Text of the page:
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Why are Bitmap-Fonts used automatically?

With the following code, I am getting this jaggy output, which is not the purpose of using latex.

PS: This never use to happen, when I use to create other documents.

\documentclass{article}
\usepackage{nopageno}
\usepackage[T1]{fontenc}

\begin{document}
...
...to write...
...still feel...
...
\end{document}

enter image description here

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marked as duplicate by Matthew Leingang, Lev Bishop, Caramdir, Sharpie, lockstep May 2 '11 at 15:44

This question has been asked before and already has an answer. If those answers do not fully address your question, please ask a new question.

1 Answer

up vote 8 down vote accepted

Original Computer Modern fonts are embedded in the document in a raster format. The resolution is sufficient to print fine in most cases, but it can cause trouble when viewing on-screen, as you've found out. At the time TeX and METAFONT were designed, software rasterising was a reasonable solution.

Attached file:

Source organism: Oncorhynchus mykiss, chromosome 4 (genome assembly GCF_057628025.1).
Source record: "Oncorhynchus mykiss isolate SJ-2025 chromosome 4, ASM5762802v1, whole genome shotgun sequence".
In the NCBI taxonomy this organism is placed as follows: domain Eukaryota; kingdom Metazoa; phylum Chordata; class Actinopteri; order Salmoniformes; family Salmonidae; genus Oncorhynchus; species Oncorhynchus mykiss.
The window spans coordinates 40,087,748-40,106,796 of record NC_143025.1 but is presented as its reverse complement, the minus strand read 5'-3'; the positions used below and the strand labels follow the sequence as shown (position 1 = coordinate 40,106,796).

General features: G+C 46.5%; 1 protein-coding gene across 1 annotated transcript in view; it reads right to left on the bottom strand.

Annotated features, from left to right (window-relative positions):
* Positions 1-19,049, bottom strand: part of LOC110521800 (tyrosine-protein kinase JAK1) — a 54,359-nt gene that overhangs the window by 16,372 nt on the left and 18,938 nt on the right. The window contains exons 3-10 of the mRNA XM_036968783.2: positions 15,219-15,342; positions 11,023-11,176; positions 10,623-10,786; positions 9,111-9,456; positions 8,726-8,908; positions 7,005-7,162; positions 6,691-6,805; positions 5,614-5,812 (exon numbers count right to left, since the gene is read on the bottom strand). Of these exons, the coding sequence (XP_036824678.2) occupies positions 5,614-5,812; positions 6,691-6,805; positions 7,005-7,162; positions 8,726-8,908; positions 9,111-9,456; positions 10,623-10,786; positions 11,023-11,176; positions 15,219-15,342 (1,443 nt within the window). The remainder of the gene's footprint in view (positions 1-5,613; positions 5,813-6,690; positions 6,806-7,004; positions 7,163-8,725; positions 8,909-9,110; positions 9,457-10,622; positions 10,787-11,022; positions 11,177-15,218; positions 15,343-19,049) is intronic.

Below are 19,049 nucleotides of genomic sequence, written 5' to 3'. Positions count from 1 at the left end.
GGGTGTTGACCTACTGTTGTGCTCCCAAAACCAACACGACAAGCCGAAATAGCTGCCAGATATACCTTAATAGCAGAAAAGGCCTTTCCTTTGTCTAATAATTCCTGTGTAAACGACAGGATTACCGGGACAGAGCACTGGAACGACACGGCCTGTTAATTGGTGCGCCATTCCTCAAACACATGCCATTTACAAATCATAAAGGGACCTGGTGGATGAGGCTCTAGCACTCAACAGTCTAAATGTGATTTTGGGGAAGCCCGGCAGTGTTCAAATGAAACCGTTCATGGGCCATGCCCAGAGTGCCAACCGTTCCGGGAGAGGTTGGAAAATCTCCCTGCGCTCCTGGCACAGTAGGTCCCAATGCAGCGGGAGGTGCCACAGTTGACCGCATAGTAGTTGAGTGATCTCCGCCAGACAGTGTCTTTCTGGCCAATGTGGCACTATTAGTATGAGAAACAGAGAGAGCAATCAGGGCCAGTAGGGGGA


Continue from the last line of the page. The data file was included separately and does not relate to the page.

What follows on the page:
You should use vector fonts instead, which are the way to go in the modern world. To do this, simply install the cm-super package. Alternatively, you can try the Latin Modern fonts (use with \usepackage{lmodern}).

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It never use to happen before, as in, I have create many documents, this never happened. –  Kirk Hammett May 2 '11 at 11:37
2  
@Kirk: The other question suggests it is triggered by loading fontenc. –  Andrey Vihrov May 2 '11 at 11:39
2  
the T1 font encoding will make the document use the EC-fonts which are distributed as bitmap TeX fonts. Using cm-super or lmodern leads to scalable fonts in the pdf output. –  jfbu May 2 '11 at 11:56
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